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Archive for July, 2008

If Proust were from Vietnam: Sunday Pho

Pho-gettaboutit: Kids, don’t try this at home.

I stay at K & A’s place in Queens for the weekend and repay their hospitality by attempting to make phở for Sunday lunch (above). You can order this aromatic noodle soup at any Vietnamese restaurant, but what says disast…er love better than a homemade meal. (more…)

July 27th, 2008

The Day After: Finding Paris in New York

The bus ride to New York, which normally takes four hours and change, takes seven with traffic. My friend A had booked dinner the week before and was afraid we might miss our reservation, but we finally arrive in Chinatown with time to spare. I change shirts on the subway (much to A’s disbelief) and my pants at a nearby Starbucks. We then meet up with K, A’s boyfriend, and head over to Chez Josephine, the first stop on our Restaurant Week splurge; it’s A and K’s belated birthday treat to me.

Restroom Napkin from Chez J.Chez Josephine is a swank looking bistro dedicated to the Americaine in Paris who became famous for her dancing career in the twenties and thirties. The first thing we hear upon entering is the pianist who’s actually quite good and has a voice perfect for crooning standards. Sadly, the entertainment impresses more than the food. We all order menu items prix fixe. While the beet salad is a delightful starter with a nice play of textures, my roast chicken is overcooked and my lemon crème brulée just par. Nonetheless, I enjoy the ambiance and whole experience and wish I hadn’t left my camera in the car. At night, the decor of turquoise walls and chandeliers in tangerine really jazzes up the space.

As a continuation of this French theme, we catch the matinée of Boeing Boeing the next day all thanks to A. It is this year’s Tony winner for Best Play Revival and deservedly so. The cast is amazing and the story happens to speak to my research concerning the emergence of aesthetic and political internationalism (because even on holiday, I’m thinking about school).

Boeing Boeing, by Marc Camoletti, takes off from the advent of passenger aircraft during the 1960s. In this period farce, faster engines have made it possible to boink multiple “air hostesses” from different airlines so long as their paths never cross. As Bernard (Bradley Whitford), the architect of this diplomatic venture, explains:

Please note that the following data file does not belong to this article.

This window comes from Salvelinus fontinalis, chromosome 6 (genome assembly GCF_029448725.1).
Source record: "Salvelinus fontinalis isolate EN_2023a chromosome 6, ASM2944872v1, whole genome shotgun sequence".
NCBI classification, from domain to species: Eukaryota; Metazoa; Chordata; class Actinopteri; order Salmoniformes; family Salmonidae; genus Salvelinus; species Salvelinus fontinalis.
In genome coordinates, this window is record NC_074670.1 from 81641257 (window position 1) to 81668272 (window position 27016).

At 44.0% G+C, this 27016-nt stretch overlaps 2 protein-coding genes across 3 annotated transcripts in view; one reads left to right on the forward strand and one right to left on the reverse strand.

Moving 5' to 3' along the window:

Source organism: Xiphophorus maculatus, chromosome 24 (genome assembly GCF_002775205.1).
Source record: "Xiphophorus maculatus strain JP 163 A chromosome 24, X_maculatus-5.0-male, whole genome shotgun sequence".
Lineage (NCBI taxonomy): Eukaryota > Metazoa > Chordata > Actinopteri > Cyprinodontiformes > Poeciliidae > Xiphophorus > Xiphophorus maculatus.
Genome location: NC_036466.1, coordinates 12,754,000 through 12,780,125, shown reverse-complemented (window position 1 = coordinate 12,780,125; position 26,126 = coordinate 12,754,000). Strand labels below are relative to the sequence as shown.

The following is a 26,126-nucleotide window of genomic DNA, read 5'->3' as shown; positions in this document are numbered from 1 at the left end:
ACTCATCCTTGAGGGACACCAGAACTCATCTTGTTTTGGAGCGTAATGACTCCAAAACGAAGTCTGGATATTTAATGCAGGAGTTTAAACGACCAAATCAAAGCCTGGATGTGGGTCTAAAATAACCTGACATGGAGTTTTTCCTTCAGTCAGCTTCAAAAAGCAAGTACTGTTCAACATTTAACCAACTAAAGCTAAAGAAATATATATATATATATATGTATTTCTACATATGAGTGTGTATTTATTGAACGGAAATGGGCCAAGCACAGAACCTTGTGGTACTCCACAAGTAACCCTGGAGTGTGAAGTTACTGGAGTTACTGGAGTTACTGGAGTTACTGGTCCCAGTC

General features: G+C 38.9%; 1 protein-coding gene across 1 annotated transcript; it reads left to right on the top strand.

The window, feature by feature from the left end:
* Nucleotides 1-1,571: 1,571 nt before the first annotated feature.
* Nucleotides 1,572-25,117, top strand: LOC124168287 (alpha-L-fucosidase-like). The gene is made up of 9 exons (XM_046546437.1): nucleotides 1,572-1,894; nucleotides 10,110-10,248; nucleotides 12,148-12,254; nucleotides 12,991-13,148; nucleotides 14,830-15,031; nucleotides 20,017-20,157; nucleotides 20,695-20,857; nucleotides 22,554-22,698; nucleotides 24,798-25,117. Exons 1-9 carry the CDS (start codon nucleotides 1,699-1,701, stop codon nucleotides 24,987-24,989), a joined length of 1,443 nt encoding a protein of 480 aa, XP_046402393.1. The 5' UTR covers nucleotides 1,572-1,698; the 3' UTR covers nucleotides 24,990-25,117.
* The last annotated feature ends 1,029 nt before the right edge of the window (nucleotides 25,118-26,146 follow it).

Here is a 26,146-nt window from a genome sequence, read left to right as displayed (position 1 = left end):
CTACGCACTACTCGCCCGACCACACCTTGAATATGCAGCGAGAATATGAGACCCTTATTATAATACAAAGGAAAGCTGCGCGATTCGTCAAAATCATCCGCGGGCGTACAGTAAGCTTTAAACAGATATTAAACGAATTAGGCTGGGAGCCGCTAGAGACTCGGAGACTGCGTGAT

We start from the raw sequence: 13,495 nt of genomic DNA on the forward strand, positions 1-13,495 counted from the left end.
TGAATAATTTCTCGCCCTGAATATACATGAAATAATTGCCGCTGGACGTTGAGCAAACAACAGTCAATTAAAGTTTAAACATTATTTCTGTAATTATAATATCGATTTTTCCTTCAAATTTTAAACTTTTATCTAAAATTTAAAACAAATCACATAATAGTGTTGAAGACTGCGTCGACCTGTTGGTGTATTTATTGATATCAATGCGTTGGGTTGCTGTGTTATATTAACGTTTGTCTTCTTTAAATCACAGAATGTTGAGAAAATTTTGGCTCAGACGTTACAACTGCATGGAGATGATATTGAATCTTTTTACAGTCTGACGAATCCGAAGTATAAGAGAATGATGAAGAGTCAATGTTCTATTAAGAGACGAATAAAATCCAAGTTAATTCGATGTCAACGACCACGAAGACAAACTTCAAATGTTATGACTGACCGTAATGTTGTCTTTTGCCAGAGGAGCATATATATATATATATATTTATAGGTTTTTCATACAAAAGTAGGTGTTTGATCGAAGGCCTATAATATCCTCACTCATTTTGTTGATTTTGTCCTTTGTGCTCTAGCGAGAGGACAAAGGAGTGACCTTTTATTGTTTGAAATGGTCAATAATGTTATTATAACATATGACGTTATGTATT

Pure mathematics, everything organized, regulated, and working to the precise second. The earth turns on its axis and my three fiancées wheel above the earth. One this way. One that. One towards the sun. One towards the moon. And eventually, they all come in home to me. No alarms. No surprises. It’s geometric my dear Robert, so exact as to be almost poetic. And here I sit in the middle the typical example of polygamous despotism.

The center of the universe is a beautiful standing set featuring seven doors (making for plenty of opportunities to hide and appear) and furnished with period pieces such as Barcelona chairs and a glass desk. Rose, lemon, and cerulean accents —they rhyme with the air hostess uniforms—recall the pastel realms of French New Wave filmmaker Jacques Demy (cf. Les Demoiselles de Rochefort), while the modernist counterpoint between squares and circles is a fitting correlate for the sexual antics on stage.

Mark Rylance and Kathyrn HahnEverything runs like clockwork until the planes outrun Bernard’s timetables. We watch in anticipation of the inevitable collision as Bernard, Robert, and Berthe (the maid) struggle to keep the fiancées from finding out about each other. The three fiancées Gloria (Kathyrn Hahn), Gabriela (Gina Gershon), and Gretchen (Mary McCormack)—alliteration is insurance against memory lapse—are coruscating caricatures of Americans (worshippers of kink, ketchup, and money), Italians (the best-dressed sentimentalists), and Germans (hardcore taskmasters), respectively. And while their accents are stiltedly stereotypical, they execute them with so much élan and physicality that you are too busy laughing to care. The one actor who manages to pull off the foreign accent is Mark Rylance as Robert. The Brit, who won this years Tony for Best Actor, is hilariously on point as the bashful businessmen from Wisconsin turned horndog à la Bernard. Christine Baranski’s French is atrocious, but her Berthe scores points for the crabbiness befitting a soubrette.

Though Boeing Boeing is very much a period piece (when was the last time you received a telegram?), the stunning cast and delicious plot makes for world class entertainment.